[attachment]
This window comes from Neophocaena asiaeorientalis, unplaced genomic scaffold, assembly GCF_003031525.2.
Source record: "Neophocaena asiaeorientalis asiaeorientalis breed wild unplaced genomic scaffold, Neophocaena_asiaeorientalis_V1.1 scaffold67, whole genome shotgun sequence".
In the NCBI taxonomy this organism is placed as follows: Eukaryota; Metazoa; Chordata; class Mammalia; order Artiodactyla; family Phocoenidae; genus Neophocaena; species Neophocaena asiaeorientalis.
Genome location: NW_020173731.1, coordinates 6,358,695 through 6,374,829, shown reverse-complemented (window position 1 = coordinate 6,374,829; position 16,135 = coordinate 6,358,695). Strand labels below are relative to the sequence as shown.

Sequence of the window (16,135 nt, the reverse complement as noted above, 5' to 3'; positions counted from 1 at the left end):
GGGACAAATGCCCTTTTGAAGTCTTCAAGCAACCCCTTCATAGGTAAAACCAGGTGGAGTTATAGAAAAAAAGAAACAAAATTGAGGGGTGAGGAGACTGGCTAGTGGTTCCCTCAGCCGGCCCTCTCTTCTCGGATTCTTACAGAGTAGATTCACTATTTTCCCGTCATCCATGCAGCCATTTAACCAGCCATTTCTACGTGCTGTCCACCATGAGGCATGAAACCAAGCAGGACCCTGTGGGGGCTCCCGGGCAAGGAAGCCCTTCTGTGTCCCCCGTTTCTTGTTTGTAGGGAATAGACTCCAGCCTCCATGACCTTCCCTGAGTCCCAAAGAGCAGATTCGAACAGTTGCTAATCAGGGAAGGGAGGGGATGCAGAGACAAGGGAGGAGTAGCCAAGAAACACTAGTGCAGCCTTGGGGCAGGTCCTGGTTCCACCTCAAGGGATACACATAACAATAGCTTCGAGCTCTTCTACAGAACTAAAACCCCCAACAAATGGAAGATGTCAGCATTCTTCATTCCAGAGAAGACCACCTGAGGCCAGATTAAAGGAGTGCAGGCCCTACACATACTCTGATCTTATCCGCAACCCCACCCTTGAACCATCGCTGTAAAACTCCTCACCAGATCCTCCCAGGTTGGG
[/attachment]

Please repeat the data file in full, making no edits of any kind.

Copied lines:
This window comes from Neophocaena asiaeorientalis, unplaced genomic scaffold, assembly GCF_003031525.2.
Source record: "Neophocaena asiaeorientalis asiaeorientalis breed wild unplaced genomic scaffold, Neophocaena_asiaeorientalis_V1.1 scaffold67, whole genome shotgun sequence".
In the NCBI taxonomy this organism is placed as follows: Eukaryota; Metazoa; Chordata; class Mammalia; order Artiodactyla; family Phocoenidae; genus Neophocaena; species Neophocaena asiaeorientalis.
Genome location: NW_020173731.1, coordinates 6,358,695 through 6,374,829, shown reverse-complemented (window position 1 = coordinate 6,374,829; position 16,135 = coordinate 6,358,695). Strand labels below are relative to the sequence as shown.

Sequence of the window (16,135 nt, the reverse complement as noted above, 5' to 3'; positions counted from 1 at the left end):
GGGACAAATGCCCTTTTGAAGTCTTCAAGCAACCCCTTCATAGGTAAAACCAGGTGGAGTTATAGAAAAAAAGAAACAAAATTGAGGGGTGAGGAGACTGGCTAGTGGTTCCCTCAGCCGGCCCTCTCTTCTCGGATTCTTACAGAGTAGATTCACTATTTTCCCGTCATCCATGCAGCCATTTAACCAGCCATTTCTACGTGCTGTCCACCATGAGGCATGAAACCAAGCAGGACCCTGTGGGGGCTCCCGGGCAAGGAAGCCCTTCTGTGTCCCCCGTTTCTTGTTTGTAGGGAATAGACTCCAGCCTCCATGACCTTCCCTGAGTCCCAAAGAGCAGATTCGAACAGTTGCTAATCAGGGAAGGGAGGGGATGCAGAGACAAGGGAGGAGTAGCCAAGAAACACTAGTGCAGCCTTGGGGCAGGTCCTGGTTCCACCTCAAGGGATACACATAACAATAGCTTCGAGCTCTTCTACAGAACTAAAACCCCCAACAAATGGAAGATGTCAGCATTCTTCATTCCAGAGAAGACCACCTGAGGCCAGATTAAAGGAGTGCAGGCCCTACACATACTCTGATCTTATCCGCAACCCCACCCTTGAACCATCGCTGTAAAACTCCTCACCAGATCCTCCCAGGTTGGG